A gem of art history by Michelangelo within San Pietro in Vincoli, nestled in the heart of Rome
Located on the Oppian Hill, steps from the Colosseum, sits the beautiful Church of San Pietro in Vincoli (Saint Peter in Chains Church). The church is home to the famous statue Michelangelo’s Moses, or Mosè di Michelangelo. The Moses statue is one piece of a larger commission for the tomb of Pope Julius II, also located in the building. When you enter the basilica, as is common to Roman churches, you are met with astounding artwork and architecture.
A traditional church, but stunning nonetheless, San Pietro in Vincoli is adjourned with ancient marble pillars, delicate and detailed masonry, and breathtaking frescos atop the main ceiling and on the ceilings of the Apse and Transept, painted by Giovanni Battista Parodi and Jacopo Coppi.
This space is definitely one worth seeing; it houses art worthy of museums and warranting their place in history books. Best of all, as with all Italian Basilicas – entrance is free! I highly recommend a visit.
Michelangelo’s Moses statue is the highlight of this destination. Originally Michelangelo had been commissioned to make over 40 statues for a massive shrine as a tomb to Pope Julius II. This commission began in 1505 and the tomb took over 40 years to complete, well after the Pope had passed. The final product wound up being significantly smaller than what was originally planned but the moses statue still steals the spotlight of the entire church. The marble giant is seated in a majestic throne. He bears a solemn expression, with one hand on the marble tablets containing the commandments he had just received from God on Mt. Sinai. Despite being made of stone Moses’s features are supple and his hair silky. It appears very human. This statue is truly a profound work of art – Michelangelo’s technique is truly spectacular and demonstrates skill that surpasses even modern technology.
Interpretations of Michelangelo’s Moses
Two noticeable features of this masterpiece are Moses’s stern expression, and the presence of two horns protruding from his head. Sigmund Freud associates the stern expression to the portion of the Old Testament, Exodus 32, when Moses returns from Mt. Sinai with the ten commandments to find that the Israelites had abandoned their path and prayed to a false idol of a golden calf. While Moses feels anger and wants to smash the tablets, in this depiction he is seated.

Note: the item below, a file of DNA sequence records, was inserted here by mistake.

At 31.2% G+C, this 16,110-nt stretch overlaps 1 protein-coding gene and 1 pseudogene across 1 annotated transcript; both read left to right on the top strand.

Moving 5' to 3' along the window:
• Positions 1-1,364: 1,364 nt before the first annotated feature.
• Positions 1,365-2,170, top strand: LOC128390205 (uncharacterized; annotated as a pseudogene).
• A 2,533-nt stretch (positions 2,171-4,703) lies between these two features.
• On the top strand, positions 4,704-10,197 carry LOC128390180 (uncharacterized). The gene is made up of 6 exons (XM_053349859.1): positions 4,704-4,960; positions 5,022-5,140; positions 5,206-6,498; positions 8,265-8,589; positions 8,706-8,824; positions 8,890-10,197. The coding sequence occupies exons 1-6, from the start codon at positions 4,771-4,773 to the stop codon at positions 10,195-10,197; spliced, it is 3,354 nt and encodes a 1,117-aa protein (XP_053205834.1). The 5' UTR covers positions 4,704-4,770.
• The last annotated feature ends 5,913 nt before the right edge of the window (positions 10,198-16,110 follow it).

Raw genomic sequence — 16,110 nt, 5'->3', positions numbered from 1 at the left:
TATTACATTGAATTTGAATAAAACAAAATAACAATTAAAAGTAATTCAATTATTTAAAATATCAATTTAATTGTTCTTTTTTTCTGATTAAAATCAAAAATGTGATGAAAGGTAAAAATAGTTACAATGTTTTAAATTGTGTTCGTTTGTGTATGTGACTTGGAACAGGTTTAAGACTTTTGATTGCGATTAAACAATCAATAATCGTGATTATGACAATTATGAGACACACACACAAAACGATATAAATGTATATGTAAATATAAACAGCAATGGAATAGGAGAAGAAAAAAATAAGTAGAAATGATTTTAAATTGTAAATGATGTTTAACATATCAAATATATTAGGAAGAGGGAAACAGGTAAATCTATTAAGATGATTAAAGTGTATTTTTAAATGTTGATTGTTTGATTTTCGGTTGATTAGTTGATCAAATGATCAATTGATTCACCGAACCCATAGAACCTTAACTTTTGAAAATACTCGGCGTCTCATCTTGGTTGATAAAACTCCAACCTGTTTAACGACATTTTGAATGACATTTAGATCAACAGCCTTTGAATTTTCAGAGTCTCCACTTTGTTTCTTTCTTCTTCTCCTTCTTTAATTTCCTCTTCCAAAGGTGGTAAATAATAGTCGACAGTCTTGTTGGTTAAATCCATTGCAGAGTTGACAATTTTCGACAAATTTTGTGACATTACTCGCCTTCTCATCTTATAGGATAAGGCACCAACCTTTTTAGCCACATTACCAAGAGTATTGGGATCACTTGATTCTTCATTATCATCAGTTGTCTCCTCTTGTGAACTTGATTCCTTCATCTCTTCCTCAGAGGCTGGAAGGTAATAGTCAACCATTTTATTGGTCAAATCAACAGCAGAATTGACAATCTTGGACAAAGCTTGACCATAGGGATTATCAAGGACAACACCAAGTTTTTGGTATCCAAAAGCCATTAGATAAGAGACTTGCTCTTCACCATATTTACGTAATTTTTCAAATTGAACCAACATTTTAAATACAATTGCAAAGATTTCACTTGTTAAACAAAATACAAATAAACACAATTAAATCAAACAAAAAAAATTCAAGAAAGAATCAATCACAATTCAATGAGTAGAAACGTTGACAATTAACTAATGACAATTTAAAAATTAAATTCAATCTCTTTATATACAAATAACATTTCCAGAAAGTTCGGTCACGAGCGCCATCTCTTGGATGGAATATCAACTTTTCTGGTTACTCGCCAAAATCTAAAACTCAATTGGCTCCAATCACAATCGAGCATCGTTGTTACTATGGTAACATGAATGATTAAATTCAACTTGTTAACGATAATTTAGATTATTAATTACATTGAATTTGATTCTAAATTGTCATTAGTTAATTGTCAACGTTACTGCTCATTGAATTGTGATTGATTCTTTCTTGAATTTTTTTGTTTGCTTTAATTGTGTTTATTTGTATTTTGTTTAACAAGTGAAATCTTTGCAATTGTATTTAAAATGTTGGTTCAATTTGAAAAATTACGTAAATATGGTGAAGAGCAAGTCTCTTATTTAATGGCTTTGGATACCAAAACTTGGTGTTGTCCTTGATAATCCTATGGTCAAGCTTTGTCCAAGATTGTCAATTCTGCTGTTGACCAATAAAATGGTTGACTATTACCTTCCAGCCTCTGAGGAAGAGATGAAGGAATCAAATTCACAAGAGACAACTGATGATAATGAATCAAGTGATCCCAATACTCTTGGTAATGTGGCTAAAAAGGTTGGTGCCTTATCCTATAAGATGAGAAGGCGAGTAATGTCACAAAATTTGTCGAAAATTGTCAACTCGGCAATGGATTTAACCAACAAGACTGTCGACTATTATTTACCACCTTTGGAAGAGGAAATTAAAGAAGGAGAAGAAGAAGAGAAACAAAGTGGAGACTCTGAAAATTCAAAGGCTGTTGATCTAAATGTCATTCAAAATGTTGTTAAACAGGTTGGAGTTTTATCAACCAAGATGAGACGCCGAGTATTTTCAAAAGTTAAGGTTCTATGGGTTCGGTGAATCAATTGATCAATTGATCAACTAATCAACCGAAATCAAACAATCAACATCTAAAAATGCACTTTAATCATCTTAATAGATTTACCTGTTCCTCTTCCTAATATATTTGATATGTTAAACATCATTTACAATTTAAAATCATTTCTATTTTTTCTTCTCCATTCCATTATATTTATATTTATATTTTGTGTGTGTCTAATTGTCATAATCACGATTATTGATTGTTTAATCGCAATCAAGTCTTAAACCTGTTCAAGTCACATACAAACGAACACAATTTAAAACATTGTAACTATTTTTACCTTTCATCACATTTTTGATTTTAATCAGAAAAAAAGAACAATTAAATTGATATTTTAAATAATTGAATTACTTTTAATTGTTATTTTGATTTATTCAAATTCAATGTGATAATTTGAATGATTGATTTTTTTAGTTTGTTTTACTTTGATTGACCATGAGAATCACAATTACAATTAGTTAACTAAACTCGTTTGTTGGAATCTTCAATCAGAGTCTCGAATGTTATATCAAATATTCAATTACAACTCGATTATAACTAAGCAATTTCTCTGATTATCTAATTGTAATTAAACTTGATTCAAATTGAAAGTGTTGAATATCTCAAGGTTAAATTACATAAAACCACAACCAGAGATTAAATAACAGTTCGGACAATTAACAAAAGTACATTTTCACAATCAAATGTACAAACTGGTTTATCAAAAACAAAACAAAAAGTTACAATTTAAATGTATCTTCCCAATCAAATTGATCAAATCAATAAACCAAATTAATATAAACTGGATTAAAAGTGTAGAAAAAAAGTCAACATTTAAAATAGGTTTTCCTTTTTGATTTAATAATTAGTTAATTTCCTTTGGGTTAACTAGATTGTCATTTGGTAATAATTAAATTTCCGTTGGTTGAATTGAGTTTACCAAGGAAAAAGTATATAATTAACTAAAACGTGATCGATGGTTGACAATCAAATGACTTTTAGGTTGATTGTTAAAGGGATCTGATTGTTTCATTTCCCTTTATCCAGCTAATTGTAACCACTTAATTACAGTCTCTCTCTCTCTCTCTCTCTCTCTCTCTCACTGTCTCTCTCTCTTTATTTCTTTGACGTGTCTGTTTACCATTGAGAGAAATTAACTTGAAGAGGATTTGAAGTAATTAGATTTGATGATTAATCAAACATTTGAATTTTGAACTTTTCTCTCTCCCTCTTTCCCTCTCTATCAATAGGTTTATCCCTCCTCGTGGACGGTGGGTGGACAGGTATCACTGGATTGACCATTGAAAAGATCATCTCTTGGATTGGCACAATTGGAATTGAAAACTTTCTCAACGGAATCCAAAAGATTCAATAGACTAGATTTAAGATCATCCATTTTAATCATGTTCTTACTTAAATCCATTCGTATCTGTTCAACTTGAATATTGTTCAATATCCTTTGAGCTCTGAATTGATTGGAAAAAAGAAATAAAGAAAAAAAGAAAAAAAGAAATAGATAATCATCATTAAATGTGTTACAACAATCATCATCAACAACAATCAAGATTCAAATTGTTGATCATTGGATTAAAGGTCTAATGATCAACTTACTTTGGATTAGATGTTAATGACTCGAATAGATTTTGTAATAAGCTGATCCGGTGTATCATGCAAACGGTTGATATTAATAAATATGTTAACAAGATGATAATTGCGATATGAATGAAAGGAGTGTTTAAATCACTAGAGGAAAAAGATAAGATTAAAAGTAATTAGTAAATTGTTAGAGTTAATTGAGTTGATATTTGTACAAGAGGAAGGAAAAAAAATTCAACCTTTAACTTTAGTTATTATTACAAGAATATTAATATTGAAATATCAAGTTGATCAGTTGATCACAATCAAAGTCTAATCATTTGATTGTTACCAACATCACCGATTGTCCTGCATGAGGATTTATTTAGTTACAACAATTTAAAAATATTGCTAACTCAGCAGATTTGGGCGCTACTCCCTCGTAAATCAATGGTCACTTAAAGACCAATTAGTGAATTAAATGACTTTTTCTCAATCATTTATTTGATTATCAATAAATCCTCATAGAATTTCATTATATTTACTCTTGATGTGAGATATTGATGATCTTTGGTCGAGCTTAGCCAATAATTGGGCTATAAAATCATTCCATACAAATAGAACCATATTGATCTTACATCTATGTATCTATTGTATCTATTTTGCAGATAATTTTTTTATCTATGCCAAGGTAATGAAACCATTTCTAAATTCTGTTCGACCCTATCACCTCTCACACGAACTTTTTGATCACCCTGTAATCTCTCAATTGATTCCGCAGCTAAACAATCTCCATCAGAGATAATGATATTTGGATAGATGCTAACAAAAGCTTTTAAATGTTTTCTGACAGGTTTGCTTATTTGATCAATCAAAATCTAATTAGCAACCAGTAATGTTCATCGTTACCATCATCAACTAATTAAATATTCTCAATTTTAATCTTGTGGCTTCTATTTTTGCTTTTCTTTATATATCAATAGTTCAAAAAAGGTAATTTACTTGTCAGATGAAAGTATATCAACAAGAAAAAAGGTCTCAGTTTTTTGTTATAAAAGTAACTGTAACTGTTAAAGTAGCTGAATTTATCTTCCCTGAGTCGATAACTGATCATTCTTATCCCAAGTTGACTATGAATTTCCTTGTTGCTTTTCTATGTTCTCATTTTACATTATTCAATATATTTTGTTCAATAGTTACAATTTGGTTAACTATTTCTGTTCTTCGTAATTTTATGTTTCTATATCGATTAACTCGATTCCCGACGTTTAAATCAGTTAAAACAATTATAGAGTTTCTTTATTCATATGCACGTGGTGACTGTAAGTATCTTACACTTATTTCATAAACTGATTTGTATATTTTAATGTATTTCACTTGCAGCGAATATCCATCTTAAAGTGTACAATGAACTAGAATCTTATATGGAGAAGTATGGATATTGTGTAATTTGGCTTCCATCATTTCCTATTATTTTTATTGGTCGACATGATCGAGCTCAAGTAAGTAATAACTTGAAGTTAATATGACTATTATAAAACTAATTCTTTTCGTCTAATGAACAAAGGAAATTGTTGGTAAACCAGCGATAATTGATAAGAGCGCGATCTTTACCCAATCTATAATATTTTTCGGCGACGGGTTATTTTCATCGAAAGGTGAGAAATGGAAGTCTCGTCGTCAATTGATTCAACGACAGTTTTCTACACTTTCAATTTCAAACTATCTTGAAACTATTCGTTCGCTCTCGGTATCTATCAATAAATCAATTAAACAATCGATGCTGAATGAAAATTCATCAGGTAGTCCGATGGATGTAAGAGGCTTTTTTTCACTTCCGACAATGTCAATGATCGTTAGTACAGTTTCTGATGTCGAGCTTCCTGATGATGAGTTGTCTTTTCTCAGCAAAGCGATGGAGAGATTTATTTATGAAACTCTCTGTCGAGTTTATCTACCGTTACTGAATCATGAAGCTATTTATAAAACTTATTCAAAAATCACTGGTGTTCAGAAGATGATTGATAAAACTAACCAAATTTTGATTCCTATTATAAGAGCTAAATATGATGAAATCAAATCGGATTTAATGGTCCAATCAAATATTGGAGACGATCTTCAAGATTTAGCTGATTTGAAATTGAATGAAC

Freud believes that despite his urge for vengeance, he ignores the temptation. His expression is meant to show his restraint, anger, and disappointment in his people. He is seated to guard the tomb, as his new role.
Another view from Malcom MacMillan and Peter Swales suggest that the statue is referencing Exodus 33 and 34 when Moses returns with new blank tablets. He had made the tablets after smashing the first set. The troubled expression on the statue shows Moses’s uncertainty with his own standing and that of his people after they had made such a massive blunder and he made the bold decision to demand God’s forgiveness.
Why does Michelangelo’s Moses have horns?
One of the most alluring aspects of Michelangelo’s Moses are the horns sprouting from Moses’s head. It turns out the reason behind this feature traces back to a mistranslation of a Hebrew description of Moses in the old testament. In Hebrew, the phrases “radiated light” and “grew horns” are very similar. The two words share the same root and Hebrew scripture does not include vowels, so when the Torah was translated to Latin the error was made. This led to a theme of medieval artworks of Moses frequently having horns.
Piazza San Pietro in Vincoli
Daily 8am-12:30pm and 3-6pm